Birth of the Lower Colorado River


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  • Birth of the Lower Colorado River

    1. 1. The Birth of the Lower Colorado River P. Kyle House, Nevada Bureau of Mines and Geology, University of Nevada, Reno
    2. 3. <ul><ul><li>Mio-Pliocene strata near Laughlin, NV support cascading lake-spillover mode of intergration </li></ul></ul><ul><ul><li>Two episodes of lacustrine deposition separated by a divide-breaching flood </li></ul></ul><ul><ul><ul><li>First lake episode in Cottonwood Valley </li></ul></ul></ul><ul><ul><ul><li>Major flood in Mohave Valley </li></ul></ul></ul><ul><ul><ul><li>Second lake episode in both valleys </li></ul></ul></ul><ul><ul><li>Sediment-laden LCR fills valleys in early Pliocene </li></ul></ul><ul><ul><li>Timing consistent with evidence for integration upstream </li></ul></ul>
    3. 4. <ul><ul><li>Inception linked to downstream-directed processes </li></ul></ul><ul><ul><ul><li>Common to rivers in extensional terranes </li></ul></ul></ul><ul><ul><li>The Bouse Formation is a lacustrine deposit </li></ul></ul><ul><ul><ul><li>Not marine / not uplift datum </li></ul></ul></ul><ul><ul><li>Valleys were filled, not carved, by the Colorado R </li></ul></ul><ul><ul><ul><li>Headward erosion concept untenable </li></ul></ul></ul><ul><ul><li>Events linked in time to Grand Canyon incision </li></ul></ul><ul><ul><ul><li>If you dig a big hole… </li></ul></ul></ul>
    4. 5. <ul><li>Antecedence? </li></ul><ul><li>Headward Erosion? </li></ul><ul><li>Spilling Lakes? </li></ul>
    5. 6. <ul><li>‘ Classic’ Integration Paradigm </li></ul><ul><ul><li>Integration driven by headward erosion from the subsiding Gulf of California into the Colorado Plateau </li></ul></ul><ul><li>New (rediscovered) Integration Hypothesis </li></ul><ul><ul><li>Integration via a series of cascading failures of a chain of freshwater to moderately saline lakes, eventually spilling into the developing Gulf </li></ul></ul><ul><ul><li>Proposed by Blackwelder in 1932. </li></ul></ul>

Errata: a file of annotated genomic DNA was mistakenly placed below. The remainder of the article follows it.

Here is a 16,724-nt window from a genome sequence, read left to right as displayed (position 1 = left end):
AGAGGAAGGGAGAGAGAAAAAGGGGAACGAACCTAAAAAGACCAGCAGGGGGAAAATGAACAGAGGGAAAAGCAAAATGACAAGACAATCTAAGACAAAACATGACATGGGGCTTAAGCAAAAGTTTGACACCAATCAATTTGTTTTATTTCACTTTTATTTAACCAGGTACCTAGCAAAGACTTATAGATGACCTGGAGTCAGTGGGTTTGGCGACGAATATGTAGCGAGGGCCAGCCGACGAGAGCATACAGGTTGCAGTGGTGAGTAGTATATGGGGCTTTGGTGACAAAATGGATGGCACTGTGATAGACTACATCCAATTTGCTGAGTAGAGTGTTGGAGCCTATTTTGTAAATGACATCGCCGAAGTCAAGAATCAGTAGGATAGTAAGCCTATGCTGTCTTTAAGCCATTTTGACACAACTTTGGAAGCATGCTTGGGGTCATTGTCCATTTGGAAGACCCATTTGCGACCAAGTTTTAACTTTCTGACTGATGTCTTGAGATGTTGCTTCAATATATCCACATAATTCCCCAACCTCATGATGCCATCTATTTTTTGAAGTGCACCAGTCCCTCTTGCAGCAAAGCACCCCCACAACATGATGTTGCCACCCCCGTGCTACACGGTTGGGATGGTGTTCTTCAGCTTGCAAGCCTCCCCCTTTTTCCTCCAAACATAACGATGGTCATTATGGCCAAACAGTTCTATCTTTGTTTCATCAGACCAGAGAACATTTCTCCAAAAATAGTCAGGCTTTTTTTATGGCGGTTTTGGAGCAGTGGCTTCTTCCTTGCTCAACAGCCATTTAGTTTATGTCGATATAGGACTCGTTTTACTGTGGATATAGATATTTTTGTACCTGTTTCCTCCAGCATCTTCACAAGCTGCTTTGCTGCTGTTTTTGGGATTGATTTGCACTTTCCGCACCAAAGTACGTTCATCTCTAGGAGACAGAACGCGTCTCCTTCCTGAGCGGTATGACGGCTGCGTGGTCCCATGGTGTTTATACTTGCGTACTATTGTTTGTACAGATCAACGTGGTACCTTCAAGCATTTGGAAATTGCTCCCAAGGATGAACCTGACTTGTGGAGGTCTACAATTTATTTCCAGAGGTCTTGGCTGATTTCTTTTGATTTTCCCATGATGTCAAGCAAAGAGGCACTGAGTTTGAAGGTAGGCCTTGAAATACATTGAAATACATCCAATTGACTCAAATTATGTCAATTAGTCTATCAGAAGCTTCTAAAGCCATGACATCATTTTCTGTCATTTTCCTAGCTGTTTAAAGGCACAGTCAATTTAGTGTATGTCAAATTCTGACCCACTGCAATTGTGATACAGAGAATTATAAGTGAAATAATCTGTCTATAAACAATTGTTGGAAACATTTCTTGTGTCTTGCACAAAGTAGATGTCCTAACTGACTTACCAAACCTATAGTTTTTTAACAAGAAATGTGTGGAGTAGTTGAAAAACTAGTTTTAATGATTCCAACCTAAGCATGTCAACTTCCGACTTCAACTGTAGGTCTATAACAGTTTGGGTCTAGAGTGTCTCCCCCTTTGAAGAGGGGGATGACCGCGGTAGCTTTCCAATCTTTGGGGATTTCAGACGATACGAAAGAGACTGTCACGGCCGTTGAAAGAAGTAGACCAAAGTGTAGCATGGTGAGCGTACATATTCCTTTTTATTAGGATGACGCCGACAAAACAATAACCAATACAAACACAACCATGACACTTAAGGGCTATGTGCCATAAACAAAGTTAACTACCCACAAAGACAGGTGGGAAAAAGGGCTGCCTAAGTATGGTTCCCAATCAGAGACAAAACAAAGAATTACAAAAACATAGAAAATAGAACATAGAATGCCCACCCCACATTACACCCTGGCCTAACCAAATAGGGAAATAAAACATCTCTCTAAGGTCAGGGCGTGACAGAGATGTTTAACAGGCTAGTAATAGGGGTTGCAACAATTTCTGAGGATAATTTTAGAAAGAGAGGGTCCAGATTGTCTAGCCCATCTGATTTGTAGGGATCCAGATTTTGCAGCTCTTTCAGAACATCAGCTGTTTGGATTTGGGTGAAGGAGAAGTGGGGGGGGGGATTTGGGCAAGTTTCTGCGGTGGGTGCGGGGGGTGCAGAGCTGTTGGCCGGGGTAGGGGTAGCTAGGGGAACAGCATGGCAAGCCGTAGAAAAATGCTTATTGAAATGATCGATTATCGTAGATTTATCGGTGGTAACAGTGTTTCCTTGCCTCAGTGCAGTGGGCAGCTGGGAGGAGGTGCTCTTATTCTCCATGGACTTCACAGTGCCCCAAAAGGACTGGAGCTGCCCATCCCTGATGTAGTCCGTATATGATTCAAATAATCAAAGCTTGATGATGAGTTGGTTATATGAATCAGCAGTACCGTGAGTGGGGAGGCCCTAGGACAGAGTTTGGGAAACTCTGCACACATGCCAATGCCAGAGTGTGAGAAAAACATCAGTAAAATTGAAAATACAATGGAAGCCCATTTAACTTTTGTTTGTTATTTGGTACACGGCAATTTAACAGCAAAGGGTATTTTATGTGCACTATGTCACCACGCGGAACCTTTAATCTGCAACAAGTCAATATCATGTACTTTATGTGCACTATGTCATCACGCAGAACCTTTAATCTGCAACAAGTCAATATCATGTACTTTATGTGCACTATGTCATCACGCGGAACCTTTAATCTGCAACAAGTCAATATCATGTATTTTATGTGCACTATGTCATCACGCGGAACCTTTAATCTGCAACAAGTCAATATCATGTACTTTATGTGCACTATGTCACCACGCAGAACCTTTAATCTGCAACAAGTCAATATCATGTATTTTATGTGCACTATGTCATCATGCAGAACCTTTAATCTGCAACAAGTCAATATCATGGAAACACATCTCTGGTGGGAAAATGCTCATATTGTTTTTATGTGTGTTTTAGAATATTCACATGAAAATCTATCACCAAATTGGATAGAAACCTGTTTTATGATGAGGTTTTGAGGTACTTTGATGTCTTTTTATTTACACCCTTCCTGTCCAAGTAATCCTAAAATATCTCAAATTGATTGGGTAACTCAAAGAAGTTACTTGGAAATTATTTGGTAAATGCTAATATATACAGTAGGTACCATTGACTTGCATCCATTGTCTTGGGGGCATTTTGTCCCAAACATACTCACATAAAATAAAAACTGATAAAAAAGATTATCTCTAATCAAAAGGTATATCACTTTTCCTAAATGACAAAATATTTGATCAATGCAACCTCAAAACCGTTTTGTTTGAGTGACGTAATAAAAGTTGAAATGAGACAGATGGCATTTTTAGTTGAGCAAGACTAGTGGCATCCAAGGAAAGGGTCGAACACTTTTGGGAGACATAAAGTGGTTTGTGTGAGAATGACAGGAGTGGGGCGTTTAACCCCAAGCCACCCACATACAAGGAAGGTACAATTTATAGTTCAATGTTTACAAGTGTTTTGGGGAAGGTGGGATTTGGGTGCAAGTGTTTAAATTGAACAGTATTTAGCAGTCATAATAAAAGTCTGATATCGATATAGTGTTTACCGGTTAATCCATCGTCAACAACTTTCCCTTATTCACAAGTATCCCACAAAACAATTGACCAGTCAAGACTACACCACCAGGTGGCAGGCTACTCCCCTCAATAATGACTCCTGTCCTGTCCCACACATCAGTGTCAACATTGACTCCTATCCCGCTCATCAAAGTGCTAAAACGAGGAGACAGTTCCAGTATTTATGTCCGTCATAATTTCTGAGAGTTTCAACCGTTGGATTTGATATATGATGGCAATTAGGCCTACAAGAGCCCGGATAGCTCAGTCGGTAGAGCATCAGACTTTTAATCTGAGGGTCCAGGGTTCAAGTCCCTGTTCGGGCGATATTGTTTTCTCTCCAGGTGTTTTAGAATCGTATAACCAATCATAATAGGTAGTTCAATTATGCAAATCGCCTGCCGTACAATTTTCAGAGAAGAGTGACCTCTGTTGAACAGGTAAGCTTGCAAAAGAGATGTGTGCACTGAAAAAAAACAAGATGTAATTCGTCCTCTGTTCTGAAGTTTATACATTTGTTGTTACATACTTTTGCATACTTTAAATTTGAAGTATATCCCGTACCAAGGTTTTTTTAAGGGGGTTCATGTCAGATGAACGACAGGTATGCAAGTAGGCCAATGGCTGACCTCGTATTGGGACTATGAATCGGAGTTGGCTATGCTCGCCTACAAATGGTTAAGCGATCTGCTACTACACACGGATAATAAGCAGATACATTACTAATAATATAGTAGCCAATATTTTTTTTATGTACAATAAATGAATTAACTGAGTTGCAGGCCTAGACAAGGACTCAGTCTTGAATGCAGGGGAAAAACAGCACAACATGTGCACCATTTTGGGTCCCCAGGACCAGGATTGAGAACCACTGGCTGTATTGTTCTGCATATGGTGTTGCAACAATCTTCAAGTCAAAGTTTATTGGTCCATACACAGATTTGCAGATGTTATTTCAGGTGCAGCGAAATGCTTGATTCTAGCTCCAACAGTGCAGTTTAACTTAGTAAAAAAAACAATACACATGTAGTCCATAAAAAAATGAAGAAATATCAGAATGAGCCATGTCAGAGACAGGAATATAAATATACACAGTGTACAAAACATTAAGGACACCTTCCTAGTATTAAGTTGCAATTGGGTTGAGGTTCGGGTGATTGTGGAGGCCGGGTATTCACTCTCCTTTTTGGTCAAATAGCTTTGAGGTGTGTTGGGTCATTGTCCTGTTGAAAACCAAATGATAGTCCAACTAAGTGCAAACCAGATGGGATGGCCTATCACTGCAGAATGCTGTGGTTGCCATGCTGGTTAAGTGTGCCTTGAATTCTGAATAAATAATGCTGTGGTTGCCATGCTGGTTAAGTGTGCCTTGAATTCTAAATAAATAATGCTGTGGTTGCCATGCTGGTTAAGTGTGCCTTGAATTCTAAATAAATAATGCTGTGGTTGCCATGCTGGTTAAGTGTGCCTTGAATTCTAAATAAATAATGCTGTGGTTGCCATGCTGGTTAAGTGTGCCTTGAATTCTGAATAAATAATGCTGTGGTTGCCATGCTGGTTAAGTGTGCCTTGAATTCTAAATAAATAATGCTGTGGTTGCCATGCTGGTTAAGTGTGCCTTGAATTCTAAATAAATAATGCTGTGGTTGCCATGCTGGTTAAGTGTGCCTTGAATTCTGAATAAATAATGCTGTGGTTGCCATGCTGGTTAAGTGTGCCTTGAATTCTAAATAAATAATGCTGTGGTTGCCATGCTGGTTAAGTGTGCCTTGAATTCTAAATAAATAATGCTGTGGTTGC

6. 7. What model best explains its distribution? Uplifted sea level datum? Stable lake level datum in series?
    7. 8. <ul><li>Northward ‘younging’ marine carbonate succeeded by southward prograding River delta </li></ul><ul><ul><li>Marine incursion occurs owing to subsidence associated with rifting in Gulf of California </li></ul></ul><ul><ul><li>Colorado River integrated by headward erosion and stream capture </li></ul></ul><ul><ul><li>Bouse Formation represents sea-level datum subsequently subject to rapid uplift </li></ul></ul><ul><ul><li>Marine regression linked to progradation of Colorado River sediment wedge and delta </li></ul></ul>
    8. 9. <ul><li>Bouse deposits have non-marine geochemical fingerprint </li></ul><ul><li>Geologically short interval of integration (with new data) </li></ul><ul><li>Major LCR aggradation pulse immediately post-dates Bouse </li></ul><ul><li>Existing constraints obviate upstream ‘younging’ </li></ul><ul><li>Stratigraphy analogous to upstream records deemed ‘non-marine’ </li></ul><ul><li>Principal (only?) geological support for marine model is paleontological </li></ul>
    9. 10. <ul><li>Estuarine interpretation supported only by paleontology </li></ul><ul><ul><li>Fresh, brackish, and marine water species from Parker south </li></ul></ul><ul><ul><li>Freshwater only farther north </li></ul></ul><ul><li>Linked to rifting in Gulf of Calif. </li></ul><ul><ul><li>Restricted to LCR area more or less </li></ul></ul><ul><ul><li>Narrow belt of subsidence without contemporaneous faulting </li></ul></ul><ul><ul><li>Relatively brief incursion </li></ul></ul>
    10. 11. <ul><li>Base-level fall drives upstream incision </li></ul><ul><ul><li>Implies some integrated drainage system along LCR </li></ul></ul><ul><ul><li>Headward erosion carves valleys and leads to capture of Colorado River in Grand Canyon region </li></ul></ul><ul><ul><li>Progradation of fluvial sediment drives estuary to south </li></ul></ul><ul><li>Trough rebounds and then some in Pliocene-Quaternary </li></ul><ul><ul><li>Young regional uplift in LCR tied to Colorado Plateau </li></ul></ul>